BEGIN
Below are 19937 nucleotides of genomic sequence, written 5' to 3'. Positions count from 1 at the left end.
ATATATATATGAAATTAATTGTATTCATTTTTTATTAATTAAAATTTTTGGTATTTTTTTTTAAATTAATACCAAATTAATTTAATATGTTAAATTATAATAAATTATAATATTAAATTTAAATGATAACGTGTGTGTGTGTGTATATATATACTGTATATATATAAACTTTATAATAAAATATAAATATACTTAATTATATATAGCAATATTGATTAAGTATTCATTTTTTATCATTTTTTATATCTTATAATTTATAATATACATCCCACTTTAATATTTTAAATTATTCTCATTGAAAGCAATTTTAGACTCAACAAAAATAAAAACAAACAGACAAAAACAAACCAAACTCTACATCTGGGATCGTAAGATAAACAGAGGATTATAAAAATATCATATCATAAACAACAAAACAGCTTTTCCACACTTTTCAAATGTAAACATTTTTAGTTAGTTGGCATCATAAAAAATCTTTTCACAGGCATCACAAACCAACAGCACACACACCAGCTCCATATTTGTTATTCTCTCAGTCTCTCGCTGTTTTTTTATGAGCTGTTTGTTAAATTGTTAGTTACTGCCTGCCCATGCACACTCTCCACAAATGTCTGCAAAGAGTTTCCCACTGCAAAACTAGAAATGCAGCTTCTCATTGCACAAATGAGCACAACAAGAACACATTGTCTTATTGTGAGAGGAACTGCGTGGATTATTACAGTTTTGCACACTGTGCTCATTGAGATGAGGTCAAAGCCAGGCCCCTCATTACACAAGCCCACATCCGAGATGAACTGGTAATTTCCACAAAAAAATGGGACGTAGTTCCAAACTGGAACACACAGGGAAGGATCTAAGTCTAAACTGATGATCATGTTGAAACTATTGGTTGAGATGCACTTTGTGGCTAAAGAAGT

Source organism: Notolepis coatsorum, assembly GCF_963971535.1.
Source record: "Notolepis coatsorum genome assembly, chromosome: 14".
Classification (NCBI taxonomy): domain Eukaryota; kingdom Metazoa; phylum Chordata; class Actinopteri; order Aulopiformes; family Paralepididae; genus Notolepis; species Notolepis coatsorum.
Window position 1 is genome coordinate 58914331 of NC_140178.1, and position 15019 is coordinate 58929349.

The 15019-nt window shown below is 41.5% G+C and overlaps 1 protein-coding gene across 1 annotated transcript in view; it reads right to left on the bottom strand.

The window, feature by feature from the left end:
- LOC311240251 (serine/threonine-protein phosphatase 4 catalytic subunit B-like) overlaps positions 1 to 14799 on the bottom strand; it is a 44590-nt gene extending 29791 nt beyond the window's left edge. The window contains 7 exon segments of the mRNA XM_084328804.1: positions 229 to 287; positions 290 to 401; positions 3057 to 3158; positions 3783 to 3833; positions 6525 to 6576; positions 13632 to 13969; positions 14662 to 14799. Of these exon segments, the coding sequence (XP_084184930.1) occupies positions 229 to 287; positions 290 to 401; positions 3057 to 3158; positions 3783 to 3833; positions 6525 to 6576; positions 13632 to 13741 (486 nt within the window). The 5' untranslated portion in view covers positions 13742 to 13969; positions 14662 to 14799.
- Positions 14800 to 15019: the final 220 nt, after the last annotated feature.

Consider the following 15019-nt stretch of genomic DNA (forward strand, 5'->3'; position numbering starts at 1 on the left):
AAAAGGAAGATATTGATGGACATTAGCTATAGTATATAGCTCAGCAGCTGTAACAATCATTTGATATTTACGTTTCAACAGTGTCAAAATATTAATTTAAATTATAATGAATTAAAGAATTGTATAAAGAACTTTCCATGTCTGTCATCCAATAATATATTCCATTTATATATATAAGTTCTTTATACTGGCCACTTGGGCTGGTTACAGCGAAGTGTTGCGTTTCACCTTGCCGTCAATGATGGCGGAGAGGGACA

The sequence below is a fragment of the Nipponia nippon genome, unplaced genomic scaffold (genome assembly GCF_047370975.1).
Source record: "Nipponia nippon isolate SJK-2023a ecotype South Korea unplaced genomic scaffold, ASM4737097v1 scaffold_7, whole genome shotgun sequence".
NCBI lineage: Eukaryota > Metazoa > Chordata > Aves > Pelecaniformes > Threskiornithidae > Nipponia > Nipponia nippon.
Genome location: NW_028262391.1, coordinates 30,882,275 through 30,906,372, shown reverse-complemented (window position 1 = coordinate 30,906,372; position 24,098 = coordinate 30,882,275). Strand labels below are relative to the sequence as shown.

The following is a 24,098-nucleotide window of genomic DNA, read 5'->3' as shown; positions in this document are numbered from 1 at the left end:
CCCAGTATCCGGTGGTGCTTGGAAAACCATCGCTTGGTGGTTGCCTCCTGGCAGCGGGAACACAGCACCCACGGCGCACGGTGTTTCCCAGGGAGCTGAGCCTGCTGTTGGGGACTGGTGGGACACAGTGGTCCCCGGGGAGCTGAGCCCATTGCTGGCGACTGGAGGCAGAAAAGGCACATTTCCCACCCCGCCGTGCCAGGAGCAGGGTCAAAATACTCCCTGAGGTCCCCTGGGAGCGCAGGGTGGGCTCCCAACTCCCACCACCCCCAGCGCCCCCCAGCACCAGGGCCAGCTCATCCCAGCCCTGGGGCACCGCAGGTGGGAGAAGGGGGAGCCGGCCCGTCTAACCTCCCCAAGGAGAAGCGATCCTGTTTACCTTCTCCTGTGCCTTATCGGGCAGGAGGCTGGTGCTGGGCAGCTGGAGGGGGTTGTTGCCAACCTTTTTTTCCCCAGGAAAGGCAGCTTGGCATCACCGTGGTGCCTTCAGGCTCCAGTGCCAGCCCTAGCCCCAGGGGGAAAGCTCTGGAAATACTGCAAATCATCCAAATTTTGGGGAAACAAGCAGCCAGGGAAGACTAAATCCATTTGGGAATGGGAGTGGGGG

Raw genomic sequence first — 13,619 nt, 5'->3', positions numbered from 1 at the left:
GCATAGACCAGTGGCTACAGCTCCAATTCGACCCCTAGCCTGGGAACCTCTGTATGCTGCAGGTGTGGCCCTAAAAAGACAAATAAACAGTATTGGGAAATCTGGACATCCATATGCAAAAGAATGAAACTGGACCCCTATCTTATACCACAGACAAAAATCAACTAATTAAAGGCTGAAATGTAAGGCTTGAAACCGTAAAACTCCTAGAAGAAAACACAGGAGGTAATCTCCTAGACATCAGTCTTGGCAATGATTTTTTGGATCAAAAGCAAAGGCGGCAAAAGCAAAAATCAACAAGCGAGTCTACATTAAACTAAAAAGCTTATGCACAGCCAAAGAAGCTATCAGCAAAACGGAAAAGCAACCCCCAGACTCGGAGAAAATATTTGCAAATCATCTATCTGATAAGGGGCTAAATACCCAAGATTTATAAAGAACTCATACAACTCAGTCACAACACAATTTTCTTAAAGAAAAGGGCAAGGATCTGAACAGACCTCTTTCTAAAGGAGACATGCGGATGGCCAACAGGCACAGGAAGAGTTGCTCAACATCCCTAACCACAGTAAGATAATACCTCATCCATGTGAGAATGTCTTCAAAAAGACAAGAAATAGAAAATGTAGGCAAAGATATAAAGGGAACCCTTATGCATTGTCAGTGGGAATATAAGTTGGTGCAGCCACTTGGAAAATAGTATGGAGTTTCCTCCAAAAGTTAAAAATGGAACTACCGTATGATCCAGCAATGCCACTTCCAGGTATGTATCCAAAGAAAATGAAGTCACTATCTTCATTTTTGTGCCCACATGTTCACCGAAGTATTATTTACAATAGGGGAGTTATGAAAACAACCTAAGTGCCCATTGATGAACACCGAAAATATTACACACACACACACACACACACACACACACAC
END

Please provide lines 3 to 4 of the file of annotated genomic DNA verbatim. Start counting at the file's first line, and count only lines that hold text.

Source organism: Notolepis coatsorum, assembly GCF_963971535.1.
Source record: "Notolepis coatsorum genome assembly, chromosome: 14".